Are you ready for AJAX risks?

It's a cool collection of technologies, but there's downside to those slick user interfaces. Here's how to be best prepared.

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Visual Cues and Affordances

One of the things usability experts try to do is construct an interface in such a way that people don't need to be trained on it. The interface should use patterns that suggest the features and functionality within, that is, something that can be dragged should have an obvious grab point that suggests "drag me," and possibly a drop-shadow to indicate that it is floating above the page. Try to think of ways to help the user by visually augmenting on-screen controls with cues. Entire books have been written on UI design and usability (some great ones include Don't Make Me Think by Steve Krug and Designing Visual Interfaces: Communication Oriented Techniques by Kevin Mullet and Darrell Sano), but here are some quick guidelines:

  •  Make controls visible and intuitive. Use high-contrast, evocative iconography to indicate functionality, that is use a trash can for delete.

  •  Use images to augment links and actions. There is a positive relationship between using image links and user success for goal-driven navigation.

  •  Use familiarity to your advantage. Build on users' prior knowledge of popular desktop software such as Microsoft Office, Photoshop, Media Player, Windows Explorer, and so on by using similar iconography and interface paradigms.

  •  Provide proactive assistance. Use HTML features such as tooltips (alt tags) and rollovers (onmouseover, onmouseout) to provide proactive information about the control and inform the user about its function.

  •  Utilize subtractive design. Draw attention to the visual cues that matter by reducing the clutter on the screen. Do this by eliminating any visual element that doesn't directly contribute to user communication.

  •  Use visual cues. Simply style an object so that users can easily determine its function. Good visual cues resemble real-world objects. For example, things that need to be dragged can be styled with a texture that indicates good grip (something bumpy or ridged). Something that can be clicked should have a 3D pushable button resemblance.

  •  Be consistent. Repeat the use of visual patterns throughout the application wherever possible.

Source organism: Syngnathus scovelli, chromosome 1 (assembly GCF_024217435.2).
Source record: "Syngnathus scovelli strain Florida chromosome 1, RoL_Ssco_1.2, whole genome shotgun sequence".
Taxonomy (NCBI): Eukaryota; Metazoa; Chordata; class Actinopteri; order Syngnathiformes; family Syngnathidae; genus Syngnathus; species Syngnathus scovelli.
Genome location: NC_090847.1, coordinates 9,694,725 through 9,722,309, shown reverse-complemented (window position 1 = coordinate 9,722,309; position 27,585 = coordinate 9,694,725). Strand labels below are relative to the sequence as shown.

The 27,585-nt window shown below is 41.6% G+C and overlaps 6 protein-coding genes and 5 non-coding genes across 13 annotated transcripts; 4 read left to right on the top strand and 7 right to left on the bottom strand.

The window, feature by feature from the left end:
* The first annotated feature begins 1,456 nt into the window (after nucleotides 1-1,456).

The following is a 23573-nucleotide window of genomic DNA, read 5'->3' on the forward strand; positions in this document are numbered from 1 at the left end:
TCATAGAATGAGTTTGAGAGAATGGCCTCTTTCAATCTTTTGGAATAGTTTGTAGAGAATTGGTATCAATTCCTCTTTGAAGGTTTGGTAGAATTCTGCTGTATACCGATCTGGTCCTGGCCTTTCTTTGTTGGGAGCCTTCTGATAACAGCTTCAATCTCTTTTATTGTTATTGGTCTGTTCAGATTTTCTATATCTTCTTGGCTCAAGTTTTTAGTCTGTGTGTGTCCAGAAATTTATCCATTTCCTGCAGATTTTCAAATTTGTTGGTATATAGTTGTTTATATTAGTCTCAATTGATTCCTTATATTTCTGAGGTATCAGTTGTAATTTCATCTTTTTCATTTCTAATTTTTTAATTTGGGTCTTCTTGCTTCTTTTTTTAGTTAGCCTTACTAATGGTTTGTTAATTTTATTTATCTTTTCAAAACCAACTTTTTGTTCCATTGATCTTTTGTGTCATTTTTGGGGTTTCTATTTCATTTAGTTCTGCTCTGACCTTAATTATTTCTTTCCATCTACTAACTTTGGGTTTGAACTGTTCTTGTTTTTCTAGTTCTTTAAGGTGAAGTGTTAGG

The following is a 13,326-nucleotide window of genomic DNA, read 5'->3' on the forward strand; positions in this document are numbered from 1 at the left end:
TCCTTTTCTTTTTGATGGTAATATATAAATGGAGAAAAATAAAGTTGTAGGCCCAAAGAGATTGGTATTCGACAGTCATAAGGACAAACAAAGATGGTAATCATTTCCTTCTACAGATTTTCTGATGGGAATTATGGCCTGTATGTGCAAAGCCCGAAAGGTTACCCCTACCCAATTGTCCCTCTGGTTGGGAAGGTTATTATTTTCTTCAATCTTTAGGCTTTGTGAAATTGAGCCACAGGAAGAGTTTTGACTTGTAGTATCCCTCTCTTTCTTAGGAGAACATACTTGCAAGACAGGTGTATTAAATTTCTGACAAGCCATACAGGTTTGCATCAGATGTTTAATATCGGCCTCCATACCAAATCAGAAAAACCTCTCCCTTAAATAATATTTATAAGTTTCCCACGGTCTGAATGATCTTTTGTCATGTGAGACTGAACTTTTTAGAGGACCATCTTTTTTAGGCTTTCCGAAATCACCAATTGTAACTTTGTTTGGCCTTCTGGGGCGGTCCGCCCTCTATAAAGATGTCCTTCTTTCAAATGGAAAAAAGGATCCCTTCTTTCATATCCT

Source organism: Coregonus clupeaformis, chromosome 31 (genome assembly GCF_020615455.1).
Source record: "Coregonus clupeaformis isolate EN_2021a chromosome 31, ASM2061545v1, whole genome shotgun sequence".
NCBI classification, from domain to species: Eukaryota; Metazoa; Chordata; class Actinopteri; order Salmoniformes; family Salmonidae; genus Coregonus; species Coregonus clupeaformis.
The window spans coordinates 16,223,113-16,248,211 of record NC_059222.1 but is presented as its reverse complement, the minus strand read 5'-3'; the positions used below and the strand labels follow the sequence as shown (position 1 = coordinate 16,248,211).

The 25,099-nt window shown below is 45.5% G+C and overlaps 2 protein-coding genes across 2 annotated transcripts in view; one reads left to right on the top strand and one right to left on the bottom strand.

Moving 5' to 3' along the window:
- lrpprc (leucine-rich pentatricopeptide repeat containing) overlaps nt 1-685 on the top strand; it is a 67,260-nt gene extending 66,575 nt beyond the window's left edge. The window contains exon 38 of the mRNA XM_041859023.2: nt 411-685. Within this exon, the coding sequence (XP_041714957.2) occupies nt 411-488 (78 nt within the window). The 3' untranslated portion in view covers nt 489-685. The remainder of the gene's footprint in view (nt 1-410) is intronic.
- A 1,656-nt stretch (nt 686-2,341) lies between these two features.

Free databases of user interface patterns are available online, including the good Yahoo Design Pattern Library.

Avoid Gold Plating

Gold plating is adding more to the system than specified in the requirements. Gold plating can also occur in the design phase of a project by adding unnecessary requirements. Building in features above and beyond what the requirements of a software project state can be a lot of fun but can add costs and maintenance work down the road. Every additional feature is a feature that needs to be tested, that can break other parts of the software, and that someone else might need to reverse engineer and understand some day. Goldplating sometimes results from conversations that start: "Wouldn't it be cool if..." Keeping tight control on scope creep; and managing the project carefully helps avoid gold plating.

The counter-argument to this is that tightly controlling scope and being strict about requirements can stifle innovation and take the fun out of developing rich applications. It might be that some of our best features come from moments of inspiration midway through the project. A balance between a focus on requirements and leeway for unplanned innovation could be considered - keeping in mind how it impacts the overall risk of the project.

Plan for Maintenance

Testing needs to happen in any software development project, but with AJAX, developers must perform testing and maintenance at regular intervals to ensure longitudinal success as browsers evolve. Periodically review the target browser list for currency and update to include new versions of popular browsers (including beta versions). Establish repeatable tests and run through them when the browser list changes.

Software risk management

Some global principals of software risk management can handle risk in software. Briefly, here are a few of the things we recommend to generally keep it in check:

  • Adopting a holistic view -- Taking the wide-angle approach and looking at not only the immediate technical and budgetary constraints, but also external issues such as opportunity cost (the value of an alternative to the choice you make) and how this project impacts marketing goals. The point is to maintain a common understanding of what is important in a software project.
  • Having a common product vision -- Developing a culture of shared ownership between team members and understanding what the project is and what the desired outcomes are.
  • Using teamwork -- Bringing together the different strengths of each team member to form a whole that is more than the sum of its parts.
  • Maintaining a long-term view -- Keeping the potential future impact of decisions in mind and budgeting for long-term risk management and project management.
  • Having open lines of communication -- Encouraging both formal and informal means of team communication.

Adopt a Revenue Model the Works

We discussed earlier how AJAX can create a problem with traditional CPM cost-per-impression revenue model. It can cause a site's traffic (in terms of the number of raw impressions) to be underestimated, and consequently, undervalued.